Clay County, North Carolina

Clay County, North Carolina
Map of North Carolina highlighting Clay County
Location in the state of North Carolina
Map of the U.S. highlighting North Carolina
North Carolina's location in the U.S.
Founded 1861
Seat Hayesville
 - Total
 - Land
 - Water

221 sq mi (572 km²)
215 sq mi (557 km²)
6 sq mi (16 km²), 2.67%
 - (2000)
 - Density

41/sq mi (16/km²)

Clay County is a county located in the U.S. state of North Carolina. As of 2000, the population was 8,775. Its county seat is Hayesville[1].



Before settlement, Clay County was home to the Cherokee Indians, who were a tribe of Native Americans that made their home in Southeastern United States (principally Georgia, the Carolinas and Eastern Tennessee) They were one of the "Five Civilized Tribes" because of their assimilation of European-American cultural and technological practices. During the late 1700's, the first European-American settler, John Covington Moore, settled here in what was then part of Macon County. The first emigrants moved to this area in the early 1830's.

In 1837, General Winfield Scott was hired to gather all the Native Americans in the region and detain them in improvised stockades before transporting them into Oklahoma Territory. Captain Hembree was sent to an area about a mile southwest of Hayesville to construct a stockade to hold the Native Americans until they had all been gathered up. This marks the beginning of the Trail of Tears. The stockade was named after Captain Hembree as Fort Hembree and served as a center of business.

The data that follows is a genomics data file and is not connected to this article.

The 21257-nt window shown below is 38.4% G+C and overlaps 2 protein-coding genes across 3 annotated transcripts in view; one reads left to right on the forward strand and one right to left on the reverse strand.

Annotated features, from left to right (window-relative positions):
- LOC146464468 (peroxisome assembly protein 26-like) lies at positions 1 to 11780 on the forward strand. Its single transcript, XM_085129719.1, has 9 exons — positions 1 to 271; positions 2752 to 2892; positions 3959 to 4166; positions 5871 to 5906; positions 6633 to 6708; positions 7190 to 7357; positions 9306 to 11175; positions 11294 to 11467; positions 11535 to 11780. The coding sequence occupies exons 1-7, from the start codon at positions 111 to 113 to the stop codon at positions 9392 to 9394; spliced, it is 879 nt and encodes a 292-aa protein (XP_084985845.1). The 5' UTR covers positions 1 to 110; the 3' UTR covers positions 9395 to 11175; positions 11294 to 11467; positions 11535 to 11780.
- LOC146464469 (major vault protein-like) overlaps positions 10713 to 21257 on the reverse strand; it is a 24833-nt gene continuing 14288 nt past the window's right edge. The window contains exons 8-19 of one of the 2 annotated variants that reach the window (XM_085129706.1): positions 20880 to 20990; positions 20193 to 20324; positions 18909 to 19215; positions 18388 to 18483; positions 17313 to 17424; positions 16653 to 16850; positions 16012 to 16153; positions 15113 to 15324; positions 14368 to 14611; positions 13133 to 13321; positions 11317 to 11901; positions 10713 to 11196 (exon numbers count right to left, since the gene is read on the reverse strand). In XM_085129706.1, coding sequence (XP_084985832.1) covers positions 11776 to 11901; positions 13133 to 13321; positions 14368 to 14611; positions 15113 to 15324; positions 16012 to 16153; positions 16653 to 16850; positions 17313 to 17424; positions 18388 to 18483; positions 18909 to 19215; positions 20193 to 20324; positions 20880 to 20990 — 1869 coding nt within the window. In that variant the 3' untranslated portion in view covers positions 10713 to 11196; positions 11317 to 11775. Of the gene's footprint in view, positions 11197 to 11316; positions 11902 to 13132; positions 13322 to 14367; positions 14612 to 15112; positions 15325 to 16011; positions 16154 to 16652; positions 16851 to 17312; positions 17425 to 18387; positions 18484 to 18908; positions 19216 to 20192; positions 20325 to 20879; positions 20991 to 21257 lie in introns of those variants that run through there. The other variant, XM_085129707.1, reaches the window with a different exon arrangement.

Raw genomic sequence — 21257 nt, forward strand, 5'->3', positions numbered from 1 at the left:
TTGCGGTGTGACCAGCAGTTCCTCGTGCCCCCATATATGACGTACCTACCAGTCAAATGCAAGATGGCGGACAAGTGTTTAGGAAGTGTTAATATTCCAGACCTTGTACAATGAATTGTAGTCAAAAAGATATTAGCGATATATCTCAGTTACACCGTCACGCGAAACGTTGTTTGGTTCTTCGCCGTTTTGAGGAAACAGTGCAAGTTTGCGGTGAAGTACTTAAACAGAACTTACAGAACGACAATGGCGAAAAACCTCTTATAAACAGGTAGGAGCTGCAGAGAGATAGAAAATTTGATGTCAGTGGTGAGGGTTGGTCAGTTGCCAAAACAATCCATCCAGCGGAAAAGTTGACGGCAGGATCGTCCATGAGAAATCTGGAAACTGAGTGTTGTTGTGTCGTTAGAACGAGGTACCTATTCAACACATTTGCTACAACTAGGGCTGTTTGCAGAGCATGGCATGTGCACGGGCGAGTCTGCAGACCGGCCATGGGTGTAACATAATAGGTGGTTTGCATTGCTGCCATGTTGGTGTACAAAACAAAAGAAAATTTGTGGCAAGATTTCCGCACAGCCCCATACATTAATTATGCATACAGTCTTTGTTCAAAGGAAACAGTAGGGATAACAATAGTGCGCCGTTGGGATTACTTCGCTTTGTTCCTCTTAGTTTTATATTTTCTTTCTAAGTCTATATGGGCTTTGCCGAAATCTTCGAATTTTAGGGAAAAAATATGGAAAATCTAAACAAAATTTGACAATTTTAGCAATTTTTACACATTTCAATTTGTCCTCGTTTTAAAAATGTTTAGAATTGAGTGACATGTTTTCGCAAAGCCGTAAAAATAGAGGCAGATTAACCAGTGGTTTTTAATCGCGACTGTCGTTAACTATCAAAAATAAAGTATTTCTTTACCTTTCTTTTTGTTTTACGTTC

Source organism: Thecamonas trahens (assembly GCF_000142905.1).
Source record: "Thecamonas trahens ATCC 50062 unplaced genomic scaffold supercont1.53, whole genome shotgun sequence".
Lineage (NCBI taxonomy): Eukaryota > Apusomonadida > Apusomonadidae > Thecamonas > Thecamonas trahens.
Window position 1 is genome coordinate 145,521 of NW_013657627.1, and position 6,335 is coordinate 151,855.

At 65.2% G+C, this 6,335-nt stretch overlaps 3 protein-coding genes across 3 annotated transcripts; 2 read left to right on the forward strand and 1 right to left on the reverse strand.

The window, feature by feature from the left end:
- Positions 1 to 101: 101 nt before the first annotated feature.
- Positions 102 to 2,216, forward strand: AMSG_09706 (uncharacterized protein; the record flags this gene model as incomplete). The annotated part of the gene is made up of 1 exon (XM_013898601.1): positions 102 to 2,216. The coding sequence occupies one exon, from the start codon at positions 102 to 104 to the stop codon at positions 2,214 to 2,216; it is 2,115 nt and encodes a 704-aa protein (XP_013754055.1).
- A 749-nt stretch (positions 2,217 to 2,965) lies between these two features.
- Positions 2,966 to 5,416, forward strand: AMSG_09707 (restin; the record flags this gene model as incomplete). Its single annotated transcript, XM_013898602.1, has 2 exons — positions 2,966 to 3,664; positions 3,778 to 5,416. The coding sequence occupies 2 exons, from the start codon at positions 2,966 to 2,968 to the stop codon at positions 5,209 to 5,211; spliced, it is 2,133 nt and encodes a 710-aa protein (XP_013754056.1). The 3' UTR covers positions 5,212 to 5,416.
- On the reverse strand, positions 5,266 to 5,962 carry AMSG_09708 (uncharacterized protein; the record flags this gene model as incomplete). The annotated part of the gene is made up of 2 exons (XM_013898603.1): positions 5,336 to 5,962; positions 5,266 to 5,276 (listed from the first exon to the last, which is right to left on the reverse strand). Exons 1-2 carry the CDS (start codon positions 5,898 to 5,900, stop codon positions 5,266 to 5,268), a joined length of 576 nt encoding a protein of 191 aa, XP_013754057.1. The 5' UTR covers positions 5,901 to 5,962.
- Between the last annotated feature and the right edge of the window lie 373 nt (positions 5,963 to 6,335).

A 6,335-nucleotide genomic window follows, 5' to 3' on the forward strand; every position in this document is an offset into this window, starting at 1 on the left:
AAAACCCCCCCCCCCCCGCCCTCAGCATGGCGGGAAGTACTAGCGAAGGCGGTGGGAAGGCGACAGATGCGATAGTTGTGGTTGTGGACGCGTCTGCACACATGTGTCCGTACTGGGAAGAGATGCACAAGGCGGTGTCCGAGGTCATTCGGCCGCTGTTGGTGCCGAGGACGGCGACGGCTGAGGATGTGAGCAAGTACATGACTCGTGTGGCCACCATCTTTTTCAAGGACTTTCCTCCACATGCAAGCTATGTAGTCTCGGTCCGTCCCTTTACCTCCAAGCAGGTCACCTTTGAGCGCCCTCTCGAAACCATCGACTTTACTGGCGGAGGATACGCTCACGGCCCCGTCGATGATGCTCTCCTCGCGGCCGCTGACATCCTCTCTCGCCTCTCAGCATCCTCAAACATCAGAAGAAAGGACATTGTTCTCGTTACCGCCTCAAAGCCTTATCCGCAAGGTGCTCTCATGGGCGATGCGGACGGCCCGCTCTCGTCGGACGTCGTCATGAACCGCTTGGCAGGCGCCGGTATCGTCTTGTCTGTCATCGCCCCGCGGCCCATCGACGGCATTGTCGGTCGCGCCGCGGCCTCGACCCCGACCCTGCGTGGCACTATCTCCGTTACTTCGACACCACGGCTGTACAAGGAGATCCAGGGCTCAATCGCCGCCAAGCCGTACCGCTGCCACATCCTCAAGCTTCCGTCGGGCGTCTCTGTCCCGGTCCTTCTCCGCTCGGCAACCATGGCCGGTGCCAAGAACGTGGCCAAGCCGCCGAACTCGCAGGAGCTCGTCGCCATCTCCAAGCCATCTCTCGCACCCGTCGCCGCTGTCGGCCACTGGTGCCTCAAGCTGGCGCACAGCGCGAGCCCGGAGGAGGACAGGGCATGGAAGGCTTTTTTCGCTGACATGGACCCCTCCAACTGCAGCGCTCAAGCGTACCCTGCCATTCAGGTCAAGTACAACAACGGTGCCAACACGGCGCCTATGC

In the Fall of 1860, George Hayes, who was running for Representative from Cherokee County, promised his southeastern constituents to introduce legislation to form a new county. In February of 1861 the legislation was introduced and passed by the North Carolina General Assembly.[2]

Clay County was formed primarily from Cherokee County, North Carolina, however a small area was taken from Macon County, North Carolina. In honor of Mr. Hayes, the then new county's seat was appointed Hayesville and the newly formed county was named in honor Henry Clay, famous American statesman, member of the United States Senate from Kentucky.[2]

Despite having been created in 1861, Clay County lacked an organized, formal government until 1868. Later that year, the first post office opened in Hayesville and the first county courthouse was built in 1888, currently it is listed on the National Register of Historic Places.[3]

Throughout the rest of the nineteenth and early twentieth centuries, Clay County has remained largely agricultural.[2]

Climate and Weather

Clay County has a humid subtropical climate, (Cfa) according to the Köppen classification, with hot, humid summers and mild, but occasionally cold winters by the standards of the southern United States.[4]

Like the rest of the southeastern U.S., Clay County receives abundant rainfall, which is relatively evenly distributed throughout the year. Average annual rainfall is 55.9 inches (1,420 mm). Blizzards are rare but possible; one nicknamed the 1993 Storm of the Century hit the entire Eastern United States in March, 1993.

Law and government

The county government is a constitutional body and is granted specific powers by the Constitution of North Carolina. Clay County is a member of the regional Southwestern Commission council of governments.